The team, led by Professor Burch Gandhara from University of Bedfordshire and Dr Ravinder Pal Singh, sought to work on a solution following numerous calls by Public Health England (PHE) to protect doctors from ethnic minorities, including Sikh, Jewish and Muslim communities, who tend to have beards for religious reasons. “Because shaving was a mandatory prerequisite for wearing respirator masks, many members of the faith-observant bearded community, such as Sikh, Jewish and Muslim, have been affected and have had to face the dilemma of redeployment from frontline healthcare jobs involving exposure to COVID-19,” said Gandhara, Professor of Diversity in Public Health at the University of Bedfordshire and Director of the university’s Institute for Health Research.
Gandhara recalls a similar situation in the US from back in 2005, when a faith-observant bearded Sikh man was denied the position of a corrections officer in California as the job required staff to occasionally wear a respirator mask. ‘NBC News’ reported at the time that Kamala Harris, the then Attorney-General and now Vice President-elect, was unable to support the appointment as the beard would pose a problem as the policy mandated gas-mask fitting.
Against the backdrop of this conundrum, Manchester-based transplant surgeon Dr Ravinder Pal Singh came up with the idea of using an under-mask beard cover, or a beard band traditionally referred to as the ‘thatch’ by Sikhs, to allow him to wear an FFP3 respirator mask “an essential personal protective equipment (PPE) for frontline medics” and his innovation ended up passing the National Health Service (NHS) qualitative Fit Test. “In the current pandemic, for safety reasons, these masks are mandatory for healthcare workers exposed to aerosol generating procedures (Ages) involving COVID-19.
“Facial hair, albeit an accepted risk factor for face-mask leakage, can be overcome by using an under-mask beard cover,” the study concludes. Dr Safari, a dentist based in Hampshire, said the technique also helps overcome crucial cost and supply issues associated with high-level PPE.
“The alternative facemasks recommended for those unable to shave for religious or other reasons, such as PAPER (Powered Air Purifying Respirators) are expensive, limited in supply and are cumbersome to use. The Sikh Doctors Association had reports of some of its members being moved out of their usual shift rota at NHS hospitals for refusing to shave their beards and failing a so-called ‘fit test’ of critical facial protective gear, resulting in a drive to find alternatives.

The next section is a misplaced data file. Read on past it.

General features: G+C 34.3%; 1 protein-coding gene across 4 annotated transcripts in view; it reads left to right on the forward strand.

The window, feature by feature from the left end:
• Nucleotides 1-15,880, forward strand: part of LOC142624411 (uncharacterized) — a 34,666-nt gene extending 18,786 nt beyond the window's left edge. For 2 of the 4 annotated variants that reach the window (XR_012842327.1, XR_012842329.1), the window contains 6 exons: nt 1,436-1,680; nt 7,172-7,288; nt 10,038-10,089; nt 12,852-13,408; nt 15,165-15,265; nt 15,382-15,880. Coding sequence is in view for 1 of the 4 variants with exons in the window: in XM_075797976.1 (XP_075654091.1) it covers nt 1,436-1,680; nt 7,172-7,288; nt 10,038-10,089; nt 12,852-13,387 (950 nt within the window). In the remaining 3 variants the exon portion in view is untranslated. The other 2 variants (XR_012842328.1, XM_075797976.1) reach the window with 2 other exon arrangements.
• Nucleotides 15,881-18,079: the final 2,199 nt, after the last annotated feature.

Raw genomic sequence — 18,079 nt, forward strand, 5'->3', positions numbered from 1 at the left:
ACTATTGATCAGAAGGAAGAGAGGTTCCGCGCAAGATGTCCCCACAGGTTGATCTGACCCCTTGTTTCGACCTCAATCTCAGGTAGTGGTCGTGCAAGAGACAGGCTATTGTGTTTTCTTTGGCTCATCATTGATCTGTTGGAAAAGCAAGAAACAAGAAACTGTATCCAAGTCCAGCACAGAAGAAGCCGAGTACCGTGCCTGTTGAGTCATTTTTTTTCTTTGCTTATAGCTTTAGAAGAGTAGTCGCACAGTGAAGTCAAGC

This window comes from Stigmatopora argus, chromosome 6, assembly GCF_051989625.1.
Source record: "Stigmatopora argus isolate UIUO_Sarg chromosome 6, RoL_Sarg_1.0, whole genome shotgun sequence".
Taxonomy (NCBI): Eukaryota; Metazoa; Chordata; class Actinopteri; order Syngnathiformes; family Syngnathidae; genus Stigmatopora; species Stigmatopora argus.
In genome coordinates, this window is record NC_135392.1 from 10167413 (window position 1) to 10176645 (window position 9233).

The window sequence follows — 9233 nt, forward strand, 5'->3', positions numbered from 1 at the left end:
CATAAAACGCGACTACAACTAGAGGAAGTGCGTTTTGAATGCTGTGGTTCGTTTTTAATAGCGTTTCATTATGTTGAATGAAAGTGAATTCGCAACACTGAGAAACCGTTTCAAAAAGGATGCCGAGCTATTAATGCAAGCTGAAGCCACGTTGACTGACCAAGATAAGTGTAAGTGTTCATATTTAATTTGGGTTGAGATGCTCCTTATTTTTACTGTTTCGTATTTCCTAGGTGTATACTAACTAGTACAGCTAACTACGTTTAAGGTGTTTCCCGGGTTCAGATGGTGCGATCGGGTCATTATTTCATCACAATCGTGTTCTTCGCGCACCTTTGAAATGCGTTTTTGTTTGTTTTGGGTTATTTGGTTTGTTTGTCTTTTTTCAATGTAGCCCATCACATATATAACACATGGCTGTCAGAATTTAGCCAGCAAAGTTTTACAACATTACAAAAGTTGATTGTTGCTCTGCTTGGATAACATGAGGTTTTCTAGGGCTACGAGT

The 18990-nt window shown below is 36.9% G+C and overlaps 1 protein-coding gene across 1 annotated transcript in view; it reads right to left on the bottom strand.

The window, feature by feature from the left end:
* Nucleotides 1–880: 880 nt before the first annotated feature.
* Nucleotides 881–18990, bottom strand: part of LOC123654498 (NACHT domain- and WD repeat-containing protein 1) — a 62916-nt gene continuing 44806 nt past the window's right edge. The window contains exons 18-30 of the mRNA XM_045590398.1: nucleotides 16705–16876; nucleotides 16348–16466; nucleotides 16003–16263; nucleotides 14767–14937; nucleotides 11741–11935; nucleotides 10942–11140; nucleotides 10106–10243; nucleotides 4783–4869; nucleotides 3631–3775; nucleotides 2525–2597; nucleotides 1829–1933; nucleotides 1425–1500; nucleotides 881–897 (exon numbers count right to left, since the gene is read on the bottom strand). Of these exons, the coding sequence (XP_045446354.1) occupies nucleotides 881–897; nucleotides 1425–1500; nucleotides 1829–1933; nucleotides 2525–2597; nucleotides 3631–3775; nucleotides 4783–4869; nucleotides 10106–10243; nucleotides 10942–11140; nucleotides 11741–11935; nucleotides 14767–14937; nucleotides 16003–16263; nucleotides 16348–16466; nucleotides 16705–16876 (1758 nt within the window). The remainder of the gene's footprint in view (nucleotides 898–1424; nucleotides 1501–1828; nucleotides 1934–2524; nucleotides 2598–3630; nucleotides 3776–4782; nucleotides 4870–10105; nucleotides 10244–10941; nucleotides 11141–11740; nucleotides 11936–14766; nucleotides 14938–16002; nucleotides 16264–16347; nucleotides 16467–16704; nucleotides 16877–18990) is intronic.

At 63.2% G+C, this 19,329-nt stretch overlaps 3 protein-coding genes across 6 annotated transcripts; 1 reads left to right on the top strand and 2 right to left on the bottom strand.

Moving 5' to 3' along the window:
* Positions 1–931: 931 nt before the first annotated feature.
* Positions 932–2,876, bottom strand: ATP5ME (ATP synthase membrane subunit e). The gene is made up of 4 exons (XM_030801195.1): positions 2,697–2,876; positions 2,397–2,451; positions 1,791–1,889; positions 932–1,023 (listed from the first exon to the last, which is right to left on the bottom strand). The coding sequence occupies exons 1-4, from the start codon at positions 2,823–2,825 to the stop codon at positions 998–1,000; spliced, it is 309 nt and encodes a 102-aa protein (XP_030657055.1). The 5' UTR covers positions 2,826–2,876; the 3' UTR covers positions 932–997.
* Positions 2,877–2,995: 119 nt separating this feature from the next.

THE UNKEMPT, HAIRY hipster look is driving a plastic surgery boom in New York, where baby-faced young men are flocking to doctors for beard transplants that can cost a whopping $8,000. Facial surgeons with private practices in Manhattan and Florida say they have seen a phenomenal increase in demand in the last five years, and hipsters are leading the way.
No longer the preserve of fishermen or aging academics, beards are the signature look of urbane men in their 20s and 30s who consider themselves witty, creative and politically progressive. New York surgeon scan perform up to three or four procedures a week for $2,000 to more than $8,000 depending on how much hair needs to be transplanted from scalp to cheek.
Uber-trendy parts of Brooklyn may be New York’s hipster hub, but doctors say patients fly in from across the United States, Britain or even Australia. They say the boom is fuelled not just by changing fashion, but rising awareness and social acceptance of hair transplants, and improved techniques that result in pretty impressive beards.
“These guys kept just streaming in complaining either they can ’t grow much of a beard at all or that they have patchy areas that weren’t filing in properly,” she told AFP. Another reason for brisk trade is that only a handful of hair transplanters are trained in facial plastic surgery.
Glenn Charles works in Florida but told AFP he gets more beard transplant patients from New York than any other state. Before your consultation with the doctor starts, it is important that you answer the following questions.